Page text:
On a project, you can come across risks that, if they happened, would be complete showstoppers, stopping the project dead in its tracks. They will force you to either rethink the project or give it up. It is important to identify showstoppers as they call for entirely different handling. You can only handle them in two ways:

  1. Put them in project assumptions (you assume they won’t happen)
  2. Dump them at the feet of the client or project sponsor (as they are miles outside of your control)

It is really important to get the project sponsor to realise these are his to deal with, as they are beyond the responsibility of the project. So what do showstoppers look like? Examples include:

  • Product build is based on an OS that the supplier upgrades to an incompatible version (this has happened to me when SAP completely changed the architecture of their CRM solution)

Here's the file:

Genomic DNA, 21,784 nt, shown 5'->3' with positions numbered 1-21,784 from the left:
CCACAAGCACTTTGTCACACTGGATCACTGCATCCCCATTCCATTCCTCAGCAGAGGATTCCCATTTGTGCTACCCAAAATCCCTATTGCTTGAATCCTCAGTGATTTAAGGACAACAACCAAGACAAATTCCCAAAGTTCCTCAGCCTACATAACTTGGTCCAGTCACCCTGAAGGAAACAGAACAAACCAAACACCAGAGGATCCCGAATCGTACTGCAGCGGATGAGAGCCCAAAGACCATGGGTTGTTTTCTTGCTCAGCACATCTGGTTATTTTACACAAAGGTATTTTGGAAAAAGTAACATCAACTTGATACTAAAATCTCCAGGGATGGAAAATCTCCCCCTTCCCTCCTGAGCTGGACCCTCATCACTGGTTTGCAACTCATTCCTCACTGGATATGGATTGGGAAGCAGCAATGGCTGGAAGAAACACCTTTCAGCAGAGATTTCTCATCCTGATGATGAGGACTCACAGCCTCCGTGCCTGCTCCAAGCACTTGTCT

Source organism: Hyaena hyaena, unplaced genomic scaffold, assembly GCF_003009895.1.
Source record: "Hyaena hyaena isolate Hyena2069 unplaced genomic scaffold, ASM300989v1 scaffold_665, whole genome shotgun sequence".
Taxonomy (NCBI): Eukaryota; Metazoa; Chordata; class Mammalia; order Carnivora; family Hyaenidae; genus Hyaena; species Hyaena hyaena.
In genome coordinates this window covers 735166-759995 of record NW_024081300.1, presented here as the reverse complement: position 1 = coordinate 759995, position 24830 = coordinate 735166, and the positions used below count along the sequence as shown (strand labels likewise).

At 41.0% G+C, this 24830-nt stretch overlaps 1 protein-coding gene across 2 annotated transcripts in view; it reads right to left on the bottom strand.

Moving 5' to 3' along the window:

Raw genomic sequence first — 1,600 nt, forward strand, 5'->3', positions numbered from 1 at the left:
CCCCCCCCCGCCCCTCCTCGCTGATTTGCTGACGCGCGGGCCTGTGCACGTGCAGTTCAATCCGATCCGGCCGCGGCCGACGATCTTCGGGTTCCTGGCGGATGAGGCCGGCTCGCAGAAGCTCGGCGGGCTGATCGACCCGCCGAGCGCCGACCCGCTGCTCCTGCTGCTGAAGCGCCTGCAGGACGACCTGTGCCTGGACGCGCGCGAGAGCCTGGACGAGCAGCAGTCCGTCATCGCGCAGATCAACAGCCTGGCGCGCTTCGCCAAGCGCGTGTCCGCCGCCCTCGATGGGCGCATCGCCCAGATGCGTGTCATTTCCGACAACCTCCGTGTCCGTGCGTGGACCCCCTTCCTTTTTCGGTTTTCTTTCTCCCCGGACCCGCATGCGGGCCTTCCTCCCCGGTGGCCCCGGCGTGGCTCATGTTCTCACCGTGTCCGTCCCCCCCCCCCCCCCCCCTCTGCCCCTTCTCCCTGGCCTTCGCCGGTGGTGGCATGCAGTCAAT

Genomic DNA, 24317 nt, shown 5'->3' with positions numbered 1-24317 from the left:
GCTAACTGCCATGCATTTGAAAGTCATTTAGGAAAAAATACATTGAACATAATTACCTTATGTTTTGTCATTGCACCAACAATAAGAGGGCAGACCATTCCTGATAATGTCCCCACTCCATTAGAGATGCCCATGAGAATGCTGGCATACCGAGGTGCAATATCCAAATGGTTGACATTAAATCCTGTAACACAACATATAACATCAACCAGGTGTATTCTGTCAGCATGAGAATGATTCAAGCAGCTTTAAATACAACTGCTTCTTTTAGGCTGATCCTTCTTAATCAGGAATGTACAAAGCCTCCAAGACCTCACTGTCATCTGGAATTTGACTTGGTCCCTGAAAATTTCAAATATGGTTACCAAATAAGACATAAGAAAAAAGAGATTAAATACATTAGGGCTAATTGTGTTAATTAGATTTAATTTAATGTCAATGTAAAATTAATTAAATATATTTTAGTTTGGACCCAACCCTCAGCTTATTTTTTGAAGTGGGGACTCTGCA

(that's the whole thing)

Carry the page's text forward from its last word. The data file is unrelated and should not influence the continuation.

• Client’s company gets taken over or hits economic problems (had this one too)
  • Software built on top of a client’s system that falls out of support (pretty common with desktops not being capable of upgrade)
  • Mass resignations by team members due to pay dispute (has happened with offshore teams where rival offered more money)

You might be inclined to ignore showstoppers. If you can’t do anything about them, why bother? Remember, these are too big for you to control, so pass them up the chain of command. The project sponsor has to deal with project assumptions turning out false (and you can even put in the assumption that they will deal with them). Ignoring them doesn’t make them go away. If a risk doesn’t happen and you ignored it, doesn’t mean it couldn’t have bitten you. If you sail in a dodgy boat and get across the channel, it doesn’t mean you couldn’t have sunk. You were just lucky. Deal with every risk and make sure every risk has an owner.